Despite this, visiting Morocco has only intensified by addiction to traveling abroad. I only wish had more time (and money) to visit more countries in Africa, and the rest of the world for that matter. My entire experience abroad has made me realize that I want to pursue a career that would allow me to travel and become immersed in different cultures. This is incomparable to reading a textbook on Moroccan history or watching a film about it. Being able to taste and smell various aspects of a country and meet its people is such a powerful experience. In the two days that I was in Morocco, I learned so much about myself, my own culture, and a completely new one, all in one incredible weekend.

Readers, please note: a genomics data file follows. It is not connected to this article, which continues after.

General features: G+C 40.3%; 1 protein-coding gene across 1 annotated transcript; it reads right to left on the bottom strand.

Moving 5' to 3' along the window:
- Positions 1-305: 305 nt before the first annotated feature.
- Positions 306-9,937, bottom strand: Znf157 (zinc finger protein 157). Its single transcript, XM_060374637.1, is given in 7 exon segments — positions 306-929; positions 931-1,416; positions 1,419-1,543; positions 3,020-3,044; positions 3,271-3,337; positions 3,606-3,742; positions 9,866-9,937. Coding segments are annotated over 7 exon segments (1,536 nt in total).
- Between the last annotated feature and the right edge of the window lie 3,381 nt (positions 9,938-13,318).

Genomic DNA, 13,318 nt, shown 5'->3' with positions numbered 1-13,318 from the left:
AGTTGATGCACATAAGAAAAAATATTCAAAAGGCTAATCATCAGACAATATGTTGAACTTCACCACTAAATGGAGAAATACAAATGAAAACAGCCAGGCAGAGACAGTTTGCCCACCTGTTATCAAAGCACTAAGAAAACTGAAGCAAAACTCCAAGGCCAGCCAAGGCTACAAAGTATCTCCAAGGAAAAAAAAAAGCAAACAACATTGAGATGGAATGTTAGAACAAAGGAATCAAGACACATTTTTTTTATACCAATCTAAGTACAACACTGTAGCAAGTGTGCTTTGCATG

~Stephanie Downing 

One thought on “Old Friends in New Places

  1. Dr. Hazel Downing

    Beautiful description of a culturally unique experience in Morocco. Your step by step narrative of events with engaging insights from your journey is truly inspiring to me.